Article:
How Savithri Has Been Playing Mother to Destitute Elderly Women for 37 Years
In 1978, Savithri Vaithi started an old age home, Vishranthi, for abandoned and destitute elderly women in Chennai. Thirty-seven years later, and at an age of over 80 now, Savithri still spends her time taking care of these women who have no one else to rely on. Here’s her story.
In 1978, Savithri Vaithi started an old age home, Vishranthi, for abandoned and destitute elderly women in Chennai. Thirty-seven years later, and at the age of over 80 now, Savithri still spends her time taking care of these women who have no one else to rely on. Here’s her story.
Savithri Vaithi’s wrinkled face hides hundreds of stories about the homeless elderly women she has taken care of and their painful days that she has tried to ease. With no family to take care of them, these destitute women have landed up at Savithri’s doorstep and she has taken them in, with kindness and compassion, one by one.
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“It is not an old age home where kids can drop their mothers off. It is a home only for those who have no one and nowhere to go,” explains Srilekha, Savithri’s niece, brought up by her.
Several hundred women have knocked on the doors of Vishranthi in all these years, looking for some help and rest in their twilight years. Savithri has given them the dignity they deserve.
Savithri is 80 and not in very good health now. “But she is still worried about all those ladies living in Vishranthi. She still has the final say and she will always be the soul behind this initiative,” says Srilekha.
Savithri started working in the social sector when she was just 16. She worked in the slums of Choolai in Chennai, as part of a group called ‘Barefoot Walkers’ who would take care of the health, education and other needs of the slum dwellers.
Later, she started a book bank, educated underprivileged kids, and worked for the homeless and needy.
But it was Vishranthi that gave Savithri’s life a new purpose. She started it in the late 70s with support from Help Age India and Dr. Natrajan, a geriatrist at the General Hospital in Chennai.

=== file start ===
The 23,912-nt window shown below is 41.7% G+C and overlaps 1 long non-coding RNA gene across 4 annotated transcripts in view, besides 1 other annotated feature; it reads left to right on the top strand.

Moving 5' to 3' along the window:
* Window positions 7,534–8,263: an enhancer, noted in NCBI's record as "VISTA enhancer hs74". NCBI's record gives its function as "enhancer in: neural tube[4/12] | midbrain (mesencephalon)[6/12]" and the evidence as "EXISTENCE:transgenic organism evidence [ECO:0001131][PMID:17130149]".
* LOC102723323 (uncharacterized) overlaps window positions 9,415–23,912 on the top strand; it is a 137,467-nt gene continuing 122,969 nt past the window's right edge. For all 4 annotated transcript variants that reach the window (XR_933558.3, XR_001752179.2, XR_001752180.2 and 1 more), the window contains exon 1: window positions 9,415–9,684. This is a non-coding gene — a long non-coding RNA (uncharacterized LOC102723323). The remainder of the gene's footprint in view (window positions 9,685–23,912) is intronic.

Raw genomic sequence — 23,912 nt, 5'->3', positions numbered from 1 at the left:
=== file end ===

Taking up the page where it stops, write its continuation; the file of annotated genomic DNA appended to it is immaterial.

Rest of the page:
“The idea was to bring together some housewives who wanted to do something in their free time and leverage their energy to do something good for the elderly. Savithri started identifying abandoned women at the railway stations, roadside, etc., and bringing them to her old age home. Gradually, the news spread and hundreds of women started coming to Vishranthi,” says Srilekha.
Wife of A.V. Meiappa Chettiyar donated an acre of land in Palavakkam and Help Age India raised funds for the construction of the building. And this is how Vishranthi moved from a small rented house to bigger premises that now house over 150 elderly women and a staff of about 50.
For all of them now, Savithri is the family that they had once hoped would give them respect and peace in their old age.
From providing them with healthy food to having them undergo regular medical checkups, Savithri makes sure that they lack for little. And eventually, she performs their last rites with the dignity and grace they deserve.
“We have welcomed new women here and even seen their deaths. We get attached to all of these ladies. It is very difficult to see them die,” says Srilekha.
“In earlier times, women were not allowed to go to the cremation ground. But Savithri went there every time one of the ladies from our old age home was taken there. She received strong opposition but she stood against that boldly. Thanks to her, those challenges are not being faced by us now because she raised her voice against them back then,” she adds.
After a woman dies in the old age home, the staff at Vishranthi arrange to donate the organs of the deceased. They try to trace the family to participate in the last rituals. But if the family cannot be found, the women are cremated with due respect.
“These old age homes are full of stories of hundreds of women — each one more heartbreaking and thought provoking than the other,” says Srilekha.
Though Savithri is very sick and immobile to take care of the home by herself now, the administration of Vishranthi is being ably carried out in the same standard that she had set, by a Board of Trustees which changes every two years.
“She is leaving behind a legacy that we all will cherish. Her dream is our dream now and we will make sure we keep growing and taking care of these needy women,” concludes Srilekha.
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